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4 truths about the energy bar

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Energy bar sales have grown tremendously over the last decade, with more than $ 70 million in sales. But even if they are practical and easy to carry, are they really healthy? Or, even worse: can they make you gain weight?

What is in a bar?

Nutritionist Jonathan Fontaine, Dt.P., took a close look at this famous bar with attractive packaging that squats the displays of all supermarkets. “In general, it is a source of carbohydrates (most often glucose syrup or corn), a source of protein (very often whey powder, also known as whey, or soy) and nutrients. of flavor – chocolate, nut butters, nuts or fruits. ”

One of its disadvantages? It is often rich in calories, sugar and fat . An energy bar contains between 200 and 300 calories, he says.

Should she be in our grocery basket? Read the following four truths to help you make a more informed choice.

Truth # 1: It does not replace a balanced meal.

Meal replacements are handy when you want to lose weight, but do not make it a habit. The bars are not all the same and it is important to read the list of ingredients to choose the best ones.

According to Jonathan Fontaine, the ideal energy bar, capable of replacing a meal, should contain 15 grams of protein, 30 grams of carbohydrates and 5 grams of fiber. Note, however, that you will only lose weight if your candy bar replaces a larger meal with at least 10 to 15 grams of protein. For the practice of physical activity, it suggests a low fiber bar to facilitate digestion.

He goes on to explain that energy bars should be used only when we do not have food at hand , and encourages us to plan our meals and snacks in advance rather than considering the bar as a solution.

Truth # 2: It is designed for long-term efforts.

For a serious athlete, who engages in extended exercise or endurance sport, this kind of snack can be helpful. “When practicing sports activities where stopping is impossible, bars can be useful,” he explains. At the root of their design was a product that was highly concentrated in nutrients and energy , in a compact form, easy to carry. “It’s not easy, however, to avoid choking! You may prefer to consume it before, or drink fluids loaded with carbohydrates, sodium, minerals and electrolytes during your bike race or marathon.

Conversely, it is of no use to the casual sportsman. It does not increase its energy, if its endurance, nor its musculature. If the energy it provides is not burned right away, it will turn into extra weight . But for most people, it’s the practical side that wins. The bar makes a nutritious snack when they do not have time to eat a fruit or yogurt.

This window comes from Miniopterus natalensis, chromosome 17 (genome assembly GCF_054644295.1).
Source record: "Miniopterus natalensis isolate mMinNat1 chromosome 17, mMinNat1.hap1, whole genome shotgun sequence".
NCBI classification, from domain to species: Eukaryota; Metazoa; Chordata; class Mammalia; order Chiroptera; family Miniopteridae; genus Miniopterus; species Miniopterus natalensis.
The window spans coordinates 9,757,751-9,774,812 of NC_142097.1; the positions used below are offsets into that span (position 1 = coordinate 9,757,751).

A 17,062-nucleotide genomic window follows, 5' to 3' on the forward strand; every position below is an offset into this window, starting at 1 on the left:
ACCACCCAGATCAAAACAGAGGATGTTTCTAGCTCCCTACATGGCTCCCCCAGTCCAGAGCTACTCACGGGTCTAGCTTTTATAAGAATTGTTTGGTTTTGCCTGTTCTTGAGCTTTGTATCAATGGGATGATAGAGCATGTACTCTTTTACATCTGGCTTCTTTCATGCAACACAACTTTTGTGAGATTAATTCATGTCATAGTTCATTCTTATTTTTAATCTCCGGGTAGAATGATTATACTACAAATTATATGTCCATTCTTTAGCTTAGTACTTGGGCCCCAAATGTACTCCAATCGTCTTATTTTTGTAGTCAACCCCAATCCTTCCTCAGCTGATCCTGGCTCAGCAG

Truth # 3: It brings “energy”.

An energy food is defined as a food necessary for the body to repair its energy expenditure. In nutrition, energy is synonymous with calories . All food therefore contains energy. “However, the energy needed for physiological functions differs from what you hear when you feel energized, says the nutritionist. Many people will feel that they have more energy after drinking a full-bodied black coffee. However, it does not bring any energy, but stimulates the nervous system. It’s different for the bar: it brings a lot of energy, but does not stimulate the nervous system .

Truth # 4: It is not equivalent to an energy drink.

“The energy drink, like Gatorade, provides energy in the form of carbohydrates and minerals,” explains Jonathan Fontaine. An energy bar is necessarily more concentrated in energy thanks to its proteins and its small amount of lipids , nonexistent in an energy drink. ”

Avoid especially these:

PowerBar Energize Berry Blast Smoothie: This bar, designed for athletes, contains only one gram of fiber. It is not a good choice to replace a meal. In addition, it contains 27 g of evaporated cane juice (sugar).

Quaker Oatmeal to Go Apple and Cinnamon: It contains a high amount of fructose (corn syrup) and partially hydrogenated oil. Much too sweet!

Dr. Monika Mathur

Ph.D Yale University

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